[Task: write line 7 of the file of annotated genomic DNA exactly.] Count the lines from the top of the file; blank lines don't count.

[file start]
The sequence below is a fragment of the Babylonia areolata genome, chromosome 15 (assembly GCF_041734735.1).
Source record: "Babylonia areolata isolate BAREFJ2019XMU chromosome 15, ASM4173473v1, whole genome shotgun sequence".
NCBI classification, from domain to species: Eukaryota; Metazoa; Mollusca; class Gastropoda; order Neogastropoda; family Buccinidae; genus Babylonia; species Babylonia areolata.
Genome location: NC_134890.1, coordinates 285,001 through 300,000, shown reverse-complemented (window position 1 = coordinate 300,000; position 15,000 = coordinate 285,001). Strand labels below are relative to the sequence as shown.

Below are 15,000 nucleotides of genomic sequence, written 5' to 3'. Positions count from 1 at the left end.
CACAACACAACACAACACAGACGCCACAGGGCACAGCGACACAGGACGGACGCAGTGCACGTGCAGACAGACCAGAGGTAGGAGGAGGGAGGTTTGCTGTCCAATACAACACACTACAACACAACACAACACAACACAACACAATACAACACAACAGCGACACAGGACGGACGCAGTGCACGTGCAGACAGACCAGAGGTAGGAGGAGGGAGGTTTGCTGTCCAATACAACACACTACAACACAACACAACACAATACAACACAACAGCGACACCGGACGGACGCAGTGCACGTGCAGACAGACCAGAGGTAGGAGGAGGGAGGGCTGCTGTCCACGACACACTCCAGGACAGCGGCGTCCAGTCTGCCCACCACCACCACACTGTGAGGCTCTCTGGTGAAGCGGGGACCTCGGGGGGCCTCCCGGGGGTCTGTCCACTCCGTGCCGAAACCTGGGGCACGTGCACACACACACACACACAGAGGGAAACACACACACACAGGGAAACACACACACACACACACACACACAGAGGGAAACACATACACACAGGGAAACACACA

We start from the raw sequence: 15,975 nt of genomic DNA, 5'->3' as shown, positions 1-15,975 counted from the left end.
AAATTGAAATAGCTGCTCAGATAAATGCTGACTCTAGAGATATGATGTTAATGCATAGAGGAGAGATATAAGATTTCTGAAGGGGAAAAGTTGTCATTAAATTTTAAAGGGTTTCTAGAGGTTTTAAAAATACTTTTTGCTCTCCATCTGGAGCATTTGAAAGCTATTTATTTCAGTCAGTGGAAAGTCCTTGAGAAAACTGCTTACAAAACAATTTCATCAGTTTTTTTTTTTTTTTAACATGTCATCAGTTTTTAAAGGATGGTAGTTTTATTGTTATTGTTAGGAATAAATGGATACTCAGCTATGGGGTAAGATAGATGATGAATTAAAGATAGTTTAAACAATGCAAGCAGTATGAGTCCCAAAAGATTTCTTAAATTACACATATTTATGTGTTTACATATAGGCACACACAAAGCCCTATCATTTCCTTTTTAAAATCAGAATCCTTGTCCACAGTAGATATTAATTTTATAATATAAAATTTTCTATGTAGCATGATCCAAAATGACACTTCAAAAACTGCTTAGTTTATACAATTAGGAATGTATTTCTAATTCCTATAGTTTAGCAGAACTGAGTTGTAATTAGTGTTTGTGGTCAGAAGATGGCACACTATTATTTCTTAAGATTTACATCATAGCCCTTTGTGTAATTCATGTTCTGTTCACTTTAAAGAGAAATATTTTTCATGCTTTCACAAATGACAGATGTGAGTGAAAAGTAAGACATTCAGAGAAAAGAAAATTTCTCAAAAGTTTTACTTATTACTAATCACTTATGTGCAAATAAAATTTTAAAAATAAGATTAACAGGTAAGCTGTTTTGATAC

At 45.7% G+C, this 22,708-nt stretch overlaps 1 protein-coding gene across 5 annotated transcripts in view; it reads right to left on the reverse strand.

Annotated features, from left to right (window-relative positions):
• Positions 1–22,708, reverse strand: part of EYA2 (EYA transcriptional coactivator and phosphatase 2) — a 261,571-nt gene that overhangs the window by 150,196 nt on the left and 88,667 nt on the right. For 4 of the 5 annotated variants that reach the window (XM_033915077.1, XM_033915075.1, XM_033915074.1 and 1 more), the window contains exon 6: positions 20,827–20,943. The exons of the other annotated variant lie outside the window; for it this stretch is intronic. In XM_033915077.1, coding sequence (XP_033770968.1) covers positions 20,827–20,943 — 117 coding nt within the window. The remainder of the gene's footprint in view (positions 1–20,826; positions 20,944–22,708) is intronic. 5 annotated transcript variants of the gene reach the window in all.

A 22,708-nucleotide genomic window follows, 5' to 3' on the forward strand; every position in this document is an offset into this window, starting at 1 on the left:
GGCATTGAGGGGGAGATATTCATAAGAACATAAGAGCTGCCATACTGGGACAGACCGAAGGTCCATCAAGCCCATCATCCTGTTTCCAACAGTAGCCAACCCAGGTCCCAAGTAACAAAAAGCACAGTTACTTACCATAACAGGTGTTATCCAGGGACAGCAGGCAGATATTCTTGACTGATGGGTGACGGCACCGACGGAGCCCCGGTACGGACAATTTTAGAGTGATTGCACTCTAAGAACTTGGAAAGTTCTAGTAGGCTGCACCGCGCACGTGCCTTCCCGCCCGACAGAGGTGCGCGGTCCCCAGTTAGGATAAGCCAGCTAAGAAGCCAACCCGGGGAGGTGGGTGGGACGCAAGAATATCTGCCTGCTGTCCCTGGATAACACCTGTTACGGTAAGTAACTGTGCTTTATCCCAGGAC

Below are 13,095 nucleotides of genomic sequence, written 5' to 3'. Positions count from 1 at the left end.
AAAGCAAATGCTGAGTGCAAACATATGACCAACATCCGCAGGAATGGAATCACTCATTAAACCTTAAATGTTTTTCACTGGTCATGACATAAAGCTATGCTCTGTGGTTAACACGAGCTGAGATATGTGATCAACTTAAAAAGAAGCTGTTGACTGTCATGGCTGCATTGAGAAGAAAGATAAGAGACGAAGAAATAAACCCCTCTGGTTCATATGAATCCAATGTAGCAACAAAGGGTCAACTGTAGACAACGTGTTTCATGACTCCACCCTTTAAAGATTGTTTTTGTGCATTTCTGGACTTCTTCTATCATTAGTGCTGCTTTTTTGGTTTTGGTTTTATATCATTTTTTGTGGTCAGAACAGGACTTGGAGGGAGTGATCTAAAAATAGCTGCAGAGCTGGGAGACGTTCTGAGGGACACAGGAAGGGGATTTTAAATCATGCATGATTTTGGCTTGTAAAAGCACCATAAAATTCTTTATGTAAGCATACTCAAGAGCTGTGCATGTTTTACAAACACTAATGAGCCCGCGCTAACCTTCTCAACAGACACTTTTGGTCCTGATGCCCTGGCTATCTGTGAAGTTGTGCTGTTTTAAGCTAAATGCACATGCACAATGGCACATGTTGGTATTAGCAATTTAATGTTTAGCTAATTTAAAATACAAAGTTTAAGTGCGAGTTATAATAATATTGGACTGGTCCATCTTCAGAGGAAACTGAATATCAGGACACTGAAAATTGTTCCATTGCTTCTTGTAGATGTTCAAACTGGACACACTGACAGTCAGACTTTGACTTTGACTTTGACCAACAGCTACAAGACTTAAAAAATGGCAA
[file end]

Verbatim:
We start from the raw sequence: 15,975 nt of genomic DNA, 5'->3' as shown, positions 1-15,975 counted from the left end.